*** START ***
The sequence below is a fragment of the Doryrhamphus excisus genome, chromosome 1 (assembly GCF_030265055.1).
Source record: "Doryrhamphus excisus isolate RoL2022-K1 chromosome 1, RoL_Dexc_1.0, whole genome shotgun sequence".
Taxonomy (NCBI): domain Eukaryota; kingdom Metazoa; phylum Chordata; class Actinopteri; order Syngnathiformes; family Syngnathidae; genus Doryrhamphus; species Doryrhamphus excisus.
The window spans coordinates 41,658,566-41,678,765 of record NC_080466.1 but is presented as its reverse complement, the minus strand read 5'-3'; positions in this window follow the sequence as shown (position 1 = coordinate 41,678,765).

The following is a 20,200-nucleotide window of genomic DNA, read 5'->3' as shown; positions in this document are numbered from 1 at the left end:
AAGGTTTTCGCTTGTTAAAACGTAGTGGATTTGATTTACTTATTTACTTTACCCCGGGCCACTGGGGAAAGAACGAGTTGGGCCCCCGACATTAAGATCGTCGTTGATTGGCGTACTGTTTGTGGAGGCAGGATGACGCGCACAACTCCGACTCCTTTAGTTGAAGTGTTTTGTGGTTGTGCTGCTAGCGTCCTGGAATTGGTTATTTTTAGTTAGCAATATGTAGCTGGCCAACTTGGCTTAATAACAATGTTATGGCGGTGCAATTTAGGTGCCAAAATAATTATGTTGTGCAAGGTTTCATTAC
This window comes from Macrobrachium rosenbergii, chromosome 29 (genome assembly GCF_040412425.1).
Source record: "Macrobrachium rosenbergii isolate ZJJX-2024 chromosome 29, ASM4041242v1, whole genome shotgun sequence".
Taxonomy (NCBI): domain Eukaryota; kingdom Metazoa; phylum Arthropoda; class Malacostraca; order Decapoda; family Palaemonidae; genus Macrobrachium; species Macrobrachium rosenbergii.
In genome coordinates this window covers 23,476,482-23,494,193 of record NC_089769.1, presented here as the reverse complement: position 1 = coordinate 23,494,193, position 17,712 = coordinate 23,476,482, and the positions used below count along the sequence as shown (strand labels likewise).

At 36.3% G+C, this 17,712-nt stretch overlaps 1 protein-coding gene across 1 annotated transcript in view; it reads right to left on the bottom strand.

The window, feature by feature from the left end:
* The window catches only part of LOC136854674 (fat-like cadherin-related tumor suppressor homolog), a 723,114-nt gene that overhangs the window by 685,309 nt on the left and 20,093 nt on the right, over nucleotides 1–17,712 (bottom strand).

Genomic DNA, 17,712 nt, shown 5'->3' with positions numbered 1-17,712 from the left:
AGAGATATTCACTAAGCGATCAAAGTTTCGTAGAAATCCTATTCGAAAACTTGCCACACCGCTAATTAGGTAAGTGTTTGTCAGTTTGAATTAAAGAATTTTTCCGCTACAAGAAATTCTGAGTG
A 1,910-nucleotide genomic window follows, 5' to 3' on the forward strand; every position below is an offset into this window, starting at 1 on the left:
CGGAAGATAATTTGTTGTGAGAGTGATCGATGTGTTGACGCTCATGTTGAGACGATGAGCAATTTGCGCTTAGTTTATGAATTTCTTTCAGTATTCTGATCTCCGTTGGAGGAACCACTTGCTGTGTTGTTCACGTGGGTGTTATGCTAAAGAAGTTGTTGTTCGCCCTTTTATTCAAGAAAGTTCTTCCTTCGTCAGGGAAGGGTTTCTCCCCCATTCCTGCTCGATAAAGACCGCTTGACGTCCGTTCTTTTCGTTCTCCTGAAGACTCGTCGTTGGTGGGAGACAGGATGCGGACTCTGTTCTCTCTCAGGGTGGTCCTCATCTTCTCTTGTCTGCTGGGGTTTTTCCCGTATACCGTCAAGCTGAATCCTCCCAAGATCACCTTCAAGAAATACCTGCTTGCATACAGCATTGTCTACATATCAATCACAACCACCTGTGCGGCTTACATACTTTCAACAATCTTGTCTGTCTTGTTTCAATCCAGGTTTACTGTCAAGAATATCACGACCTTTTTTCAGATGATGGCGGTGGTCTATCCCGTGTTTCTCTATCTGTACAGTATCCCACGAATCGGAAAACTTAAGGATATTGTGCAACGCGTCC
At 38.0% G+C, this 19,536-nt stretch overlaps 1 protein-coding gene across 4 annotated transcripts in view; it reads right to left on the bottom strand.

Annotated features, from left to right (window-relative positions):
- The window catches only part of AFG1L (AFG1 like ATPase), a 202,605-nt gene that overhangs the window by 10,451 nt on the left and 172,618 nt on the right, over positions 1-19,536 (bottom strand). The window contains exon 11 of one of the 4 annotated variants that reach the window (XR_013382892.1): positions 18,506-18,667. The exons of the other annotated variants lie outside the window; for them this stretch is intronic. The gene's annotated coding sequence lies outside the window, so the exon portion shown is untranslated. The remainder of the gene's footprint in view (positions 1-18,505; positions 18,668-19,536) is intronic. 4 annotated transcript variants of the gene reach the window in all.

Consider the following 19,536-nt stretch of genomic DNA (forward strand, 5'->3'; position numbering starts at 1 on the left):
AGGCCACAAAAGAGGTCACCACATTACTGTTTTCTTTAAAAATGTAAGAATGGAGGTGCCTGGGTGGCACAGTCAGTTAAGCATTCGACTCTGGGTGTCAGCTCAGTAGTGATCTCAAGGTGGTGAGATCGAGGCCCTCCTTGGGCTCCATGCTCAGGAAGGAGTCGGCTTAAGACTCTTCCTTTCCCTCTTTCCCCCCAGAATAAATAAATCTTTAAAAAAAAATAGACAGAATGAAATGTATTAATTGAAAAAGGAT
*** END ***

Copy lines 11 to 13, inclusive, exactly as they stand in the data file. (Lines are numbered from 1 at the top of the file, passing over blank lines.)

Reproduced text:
At 36.3% G+C, this 17,712-nt stretch overlaps 1 protein-coding gene across 1 annotated transcript in view; it reads right to left on the bottom strand.

The window, feature by feature from the left end:
* The window catches only part of LOC136854674 (fat-like cadherin-related tumor suppressor homolog), a 723,114-nt gene that overhangs the window by 685,309 nt on the left and 20,093 nt on the right, over nucleotides 1–17,712 (bottom strand).